The last day of 2018 was nearly Ott Siluangkhot’s last day alive. On Dec. 31, Ott took a quick water break after playing one set of tennis.
“I collapsed when I bent down to get a bottle of water,” the 53-year-old life insurance salesman recalls.
His tennis partner immediately started CPR, and it worked.
“God was on my side and watching over me,” Ott says.
Ott regained consciousness to find dozens of members of his tennis club standing over him, crying tears of joy. An ambulance rushed Ott to Methodist Richardson Medical Center. Upon arrival, John George, MD, a cardiologist on the medical staff at Methodist Richardson, was there to meet him.
Dr. George determined Ott had the most serious type of heart attack, one where one or more coronary arteries becomes completely blocked.
“Ott arrived in critical condition. If the brain loses oxygen for more than 5 minutes, brain death is certain, and regardless of whether you open and fix an artery, the patient will not recover,” Dr. George says.
Blood flow to Ott’s two main coronary arteries was blocked by more than 90%. A third artery had a 75% blockage. He required three separate procedures to place three stents in his heart. The small mesh tubes now hold Ott’s narrowed arteries open, allowing adequate blood to flow to the heart.
“Ott recovered well and came back electively a few weeks later to have the other two arteries opened,” Dr. George says. “He had very minimal damage on follow-up testing.”
Ott spent about a week and a half having stent procedures performed.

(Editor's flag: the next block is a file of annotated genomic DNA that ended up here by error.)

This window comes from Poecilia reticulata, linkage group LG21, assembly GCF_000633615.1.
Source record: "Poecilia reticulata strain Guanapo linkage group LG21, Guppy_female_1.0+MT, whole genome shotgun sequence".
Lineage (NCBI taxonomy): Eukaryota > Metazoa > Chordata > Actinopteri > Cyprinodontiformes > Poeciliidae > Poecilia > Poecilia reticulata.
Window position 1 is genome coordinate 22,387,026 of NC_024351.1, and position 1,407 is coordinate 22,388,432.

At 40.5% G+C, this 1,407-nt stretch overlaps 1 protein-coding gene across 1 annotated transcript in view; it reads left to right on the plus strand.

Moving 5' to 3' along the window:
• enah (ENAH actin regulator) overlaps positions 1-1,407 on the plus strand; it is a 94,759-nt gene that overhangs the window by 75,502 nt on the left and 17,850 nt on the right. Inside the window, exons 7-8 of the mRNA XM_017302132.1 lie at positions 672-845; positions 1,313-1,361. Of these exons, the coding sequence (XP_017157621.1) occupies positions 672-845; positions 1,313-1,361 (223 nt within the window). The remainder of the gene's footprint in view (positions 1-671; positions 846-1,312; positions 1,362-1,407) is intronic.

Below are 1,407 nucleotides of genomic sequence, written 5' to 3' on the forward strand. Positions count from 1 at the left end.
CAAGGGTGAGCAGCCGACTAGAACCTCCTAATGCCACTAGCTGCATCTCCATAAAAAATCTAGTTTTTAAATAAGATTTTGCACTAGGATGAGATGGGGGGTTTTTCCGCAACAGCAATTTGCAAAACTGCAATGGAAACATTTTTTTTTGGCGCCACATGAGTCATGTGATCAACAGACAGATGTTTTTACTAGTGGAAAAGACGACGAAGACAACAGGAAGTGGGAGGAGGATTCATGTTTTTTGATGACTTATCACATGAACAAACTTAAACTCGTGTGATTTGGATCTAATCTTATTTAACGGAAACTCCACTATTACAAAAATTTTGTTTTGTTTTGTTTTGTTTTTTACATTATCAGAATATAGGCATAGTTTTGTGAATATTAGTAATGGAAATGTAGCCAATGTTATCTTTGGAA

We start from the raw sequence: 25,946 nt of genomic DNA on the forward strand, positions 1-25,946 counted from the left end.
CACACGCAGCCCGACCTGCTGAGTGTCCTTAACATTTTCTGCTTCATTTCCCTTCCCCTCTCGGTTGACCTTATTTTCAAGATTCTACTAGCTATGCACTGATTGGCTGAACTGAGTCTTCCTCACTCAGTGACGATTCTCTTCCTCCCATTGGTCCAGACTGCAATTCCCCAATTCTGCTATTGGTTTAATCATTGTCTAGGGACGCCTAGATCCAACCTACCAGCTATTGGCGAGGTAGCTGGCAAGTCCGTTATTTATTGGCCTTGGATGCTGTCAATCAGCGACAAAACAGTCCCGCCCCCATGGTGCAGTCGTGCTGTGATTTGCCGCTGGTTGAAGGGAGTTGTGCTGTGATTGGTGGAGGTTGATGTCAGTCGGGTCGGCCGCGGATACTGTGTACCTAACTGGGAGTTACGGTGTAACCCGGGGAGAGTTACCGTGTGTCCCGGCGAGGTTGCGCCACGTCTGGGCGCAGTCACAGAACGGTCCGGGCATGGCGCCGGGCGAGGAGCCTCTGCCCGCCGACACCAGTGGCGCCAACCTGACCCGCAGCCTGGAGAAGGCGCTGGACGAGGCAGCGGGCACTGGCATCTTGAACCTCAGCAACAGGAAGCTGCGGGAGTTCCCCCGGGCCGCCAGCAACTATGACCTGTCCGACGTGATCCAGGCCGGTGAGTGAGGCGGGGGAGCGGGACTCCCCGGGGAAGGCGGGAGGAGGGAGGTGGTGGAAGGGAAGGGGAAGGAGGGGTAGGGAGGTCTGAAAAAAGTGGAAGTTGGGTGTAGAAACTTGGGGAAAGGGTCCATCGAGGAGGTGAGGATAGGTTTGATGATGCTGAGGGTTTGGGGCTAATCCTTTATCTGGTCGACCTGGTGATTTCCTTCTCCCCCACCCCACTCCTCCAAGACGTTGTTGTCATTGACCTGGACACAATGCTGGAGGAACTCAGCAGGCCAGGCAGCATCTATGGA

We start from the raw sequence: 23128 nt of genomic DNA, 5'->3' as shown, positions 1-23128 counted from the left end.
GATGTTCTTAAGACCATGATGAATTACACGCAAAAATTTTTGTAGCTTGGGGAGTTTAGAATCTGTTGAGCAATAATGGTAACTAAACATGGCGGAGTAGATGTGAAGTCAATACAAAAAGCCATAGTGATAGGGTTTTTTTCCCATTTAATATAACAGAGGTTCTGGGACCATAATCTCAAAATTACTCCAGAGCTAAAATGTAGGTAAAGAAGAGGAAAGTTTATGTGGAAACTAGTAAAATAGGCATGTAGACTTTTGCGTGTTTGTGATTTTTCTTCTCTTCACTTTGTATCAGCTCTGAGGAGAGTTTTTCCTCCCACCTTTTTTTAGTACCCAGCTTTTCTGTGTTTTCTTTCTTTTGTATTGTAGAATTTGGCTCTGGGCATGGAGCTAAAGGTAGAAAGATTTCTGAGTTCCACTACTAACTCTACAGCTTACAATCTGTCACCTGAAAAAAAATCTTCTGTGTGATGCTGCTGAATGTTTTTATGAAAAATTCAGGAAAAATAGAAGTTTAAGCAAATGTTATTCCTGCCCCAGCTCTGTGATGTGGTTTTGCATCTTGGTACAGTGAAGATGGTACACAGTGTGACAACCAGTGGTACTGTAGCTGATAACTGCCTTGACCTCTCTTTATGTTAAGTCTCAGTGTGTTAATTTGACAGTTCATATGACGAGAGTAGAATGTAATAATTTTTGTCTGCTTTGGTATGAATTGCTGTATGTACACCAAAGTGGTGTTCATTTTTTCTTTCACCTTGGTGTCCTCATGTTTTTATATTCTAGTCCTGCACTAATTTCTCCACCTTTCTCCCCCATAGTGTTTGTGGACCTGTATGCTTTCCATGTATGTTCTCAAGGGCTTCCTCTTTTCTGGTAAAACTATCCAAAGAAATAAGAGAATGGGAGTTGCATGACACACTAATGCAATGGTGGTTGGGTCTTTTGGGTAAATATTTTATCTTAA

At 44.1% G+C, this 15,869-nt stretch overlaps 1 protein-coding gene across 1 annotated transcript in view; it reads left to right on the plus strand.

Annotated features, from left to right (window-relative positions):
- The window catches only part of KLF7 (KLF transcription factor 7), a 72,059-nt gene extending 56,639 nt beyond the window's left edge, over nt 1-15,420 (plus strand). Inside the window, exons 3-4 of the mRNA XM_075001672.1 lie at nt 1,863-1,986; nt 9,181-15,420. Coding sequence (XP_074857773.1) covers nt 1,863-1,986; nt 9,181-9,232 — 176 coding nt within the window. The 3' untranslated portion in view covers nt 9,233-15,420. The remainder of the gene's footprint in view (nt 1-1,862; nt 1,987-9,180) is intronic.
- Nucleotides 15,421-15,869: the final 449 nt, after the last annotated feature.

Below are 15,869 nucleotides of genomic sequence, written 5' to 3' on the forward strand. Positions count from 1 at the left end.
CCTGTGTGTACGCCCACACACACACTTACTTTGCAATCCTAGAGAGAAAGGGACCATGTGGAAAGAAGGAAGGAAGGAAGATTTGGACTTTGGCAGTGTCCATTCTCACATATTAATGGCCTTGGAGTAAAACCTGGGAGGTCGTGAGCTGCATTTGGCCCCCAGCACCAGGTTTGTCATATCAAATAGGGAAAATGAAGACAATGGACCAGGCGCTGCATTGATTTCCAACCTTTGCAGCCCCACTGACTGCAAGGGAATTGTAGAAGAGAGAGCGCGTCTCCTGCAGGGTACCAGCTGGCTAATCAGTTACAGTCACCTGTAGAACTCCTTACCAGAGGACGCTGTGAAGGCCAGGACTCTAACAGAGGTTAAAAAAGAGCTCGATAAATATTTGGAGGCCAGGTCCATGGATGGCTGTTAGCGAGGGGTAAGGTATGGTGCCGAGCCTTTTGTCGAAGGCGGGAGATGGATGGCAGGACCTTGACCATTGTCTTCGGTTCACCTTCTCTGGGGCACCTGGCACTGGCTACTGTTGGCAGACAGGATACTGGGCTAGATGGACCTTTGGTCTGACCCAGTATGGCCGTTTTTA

“The entire staff at Methodist Richardson was wonderful,” Ott says. “They know what they’re doing and took good care of me. I received personal, individualized care.”
The best outcome
Ott says his heart attack came without warning. He didn’t have any of the common heart attack symptoms, such as tightness in the chest, dizziness, or shortness of breath.
“I’d had a normal physical and bloodwork in October before my heart attack,” he says. “That’s the reason it was so mind-boggling. My blood pressure was a little high, but I was taking medicine for it.”
“Had bystanders not known CPR, or had it not been started immediately, EMS would have nothing to stabilize,” Dr. George says. “In Ott’s case, as soon as he collapsed his resuscitation started immediately, making it possible to save his life.”
Since his major health scare, Ott has made drastic changes to his diet, eliminating fried foods, sugar, and coffee. He eats more plant-based meals and seafood to help keep his cholesterol in check. He sees Dr. George every three months and takes medication to control his cholesterol and prevent future heart problems.
Today, Ott enjoys traveling with his wife and their adult daughters, Catherine and Cassidy. They enjoyed an Alaskan cruise over the summer, and Ott is back to playing tennis in his free time.
“I play at a more relaxed pace now, not to the extreme,” he says. “I don’t push myself as hard.”